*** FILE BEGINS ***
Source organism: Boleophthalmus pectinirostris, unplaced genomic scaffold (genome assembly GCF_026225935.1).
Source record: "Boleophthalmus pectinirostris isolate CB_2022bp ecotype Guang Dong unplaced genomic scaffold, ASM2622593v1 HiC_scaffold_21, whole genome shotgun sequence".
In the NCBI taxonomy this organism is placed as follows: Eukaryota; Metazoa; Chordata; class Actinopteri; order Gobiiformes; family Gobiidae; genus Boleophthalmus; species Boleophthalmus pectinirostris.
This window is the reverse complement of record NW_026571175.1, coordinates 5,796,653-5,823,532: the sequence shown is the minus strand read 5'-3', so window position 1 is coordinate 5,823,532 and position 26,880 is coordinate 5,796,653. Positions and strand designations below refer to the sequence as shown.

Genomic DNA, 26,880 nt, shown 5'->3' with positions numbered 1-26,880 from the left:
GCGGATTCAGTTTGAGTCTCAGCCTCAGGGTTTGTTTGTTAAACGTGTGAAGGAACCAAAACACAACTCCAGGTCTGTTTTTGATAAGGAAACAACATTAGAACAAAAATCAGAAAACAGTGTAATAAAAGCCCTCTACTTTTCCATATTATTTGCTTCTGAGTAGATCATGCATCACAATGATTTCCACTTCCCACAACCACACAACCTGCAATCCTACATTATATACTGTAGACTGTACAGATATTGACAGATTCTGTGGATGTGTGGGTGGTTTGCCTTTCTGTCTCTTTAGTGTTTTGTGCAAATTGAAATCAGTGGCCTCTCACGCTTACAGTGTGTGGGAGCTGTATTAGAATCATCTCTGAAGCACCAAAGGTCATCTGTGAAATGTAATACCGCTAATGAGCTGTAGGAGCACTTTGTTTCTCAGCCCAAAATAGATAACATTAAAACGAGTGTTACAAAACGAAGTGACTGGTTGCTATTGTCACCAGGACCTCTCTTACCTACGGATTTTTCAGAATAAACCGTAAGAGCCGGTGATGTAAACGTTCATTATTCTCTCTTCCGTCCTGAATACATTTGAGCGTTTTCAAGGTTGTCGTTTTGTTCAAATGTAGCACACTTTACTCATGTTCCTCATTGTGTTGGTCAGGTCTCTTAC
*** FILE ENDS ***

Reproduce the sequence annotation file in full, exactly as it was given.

Source organism: Boleophthalmus pectinirostris, unplaced genomic scaffold (genome assembly GCF_026225935.1).
Source record: "Boleophthalmus pectinirostris isolate CB_2022bp ecotype Guang Dong unplaced genomic scaffold, ASM2622593v1 HiC_scaffold_21, whole genome shotgun sequence".
In the NCBI taxonomy this organism is placed as follows: Eukaryota; Metazoa; Chordata; class Actinopteri; order Gobiiformes; family Gobiidae; genus Boleophthalmus; species Boleophthalmus pectinirostris.
This window is the reverse complement of record NW_026571175.1, coordinates 5,796,653-5,823,532: the sequence shown is the minus strand read 5'-3', so window position 1 is coordinate 5,823,532 and position 26,880 is coordinate 5,796,653. Positions and strand designations below refer to the sequence as shown.

Genomic DNA, 26,880 nt, shown 5'->3' with positions numbered 1-26,880 from the left:
GCGGATTCAGTTTGAGTCTCAGCCTCAGGGTTTGTTTGTTAAACGTGTGAAGGAACCAAAACACAACTCCAGGTCTGTTTTTGATAAGGAAACAACATTAGAACAAAAATCAGAAAACAGTGTAATAAAAGCCCTCTACTTTTCCATATTATTTGCTTCTGAGTAGATCATGCATCACAATGATTTCCACTTCCCACAACCACACAACCTGCAATCCTACATTATATACTGTAGACTGTACAGATATTGACAGATTCTGTGGATGTGTGGGTGGTTTGCCTTTCTGTCTCTTTAGTGTTTTGTGCAAATTGAAATCAGTGGCCTCTCACGCTTACAGTGTGTGGGAGCTGTATTAGAATCATCTCTGAAGCACCAAAGGTCATCTGTGAAATGTAATACCGCTAATGAGCTGTAGGAGCACTTTGTTTCTCAGCCCAAAATAGATAACATTAAAACGAGTGTTACAAAACGAAGTGACTGGTTGCTATTGTCACCAGGACCTCTCTTACCTACGGATTTTTCAGAATAAACCGTAAGAGCCGGTGATGTAAACGTTCATTATTCTCTCTTCCGTCCTGAATACATTTGAGCGTTTTCAAGGTTGTCGTTTTGTTCAAATGTAGCACACTTTACTCATGTTCCTCATTGTGTTGGTCAGGTCTCTTAC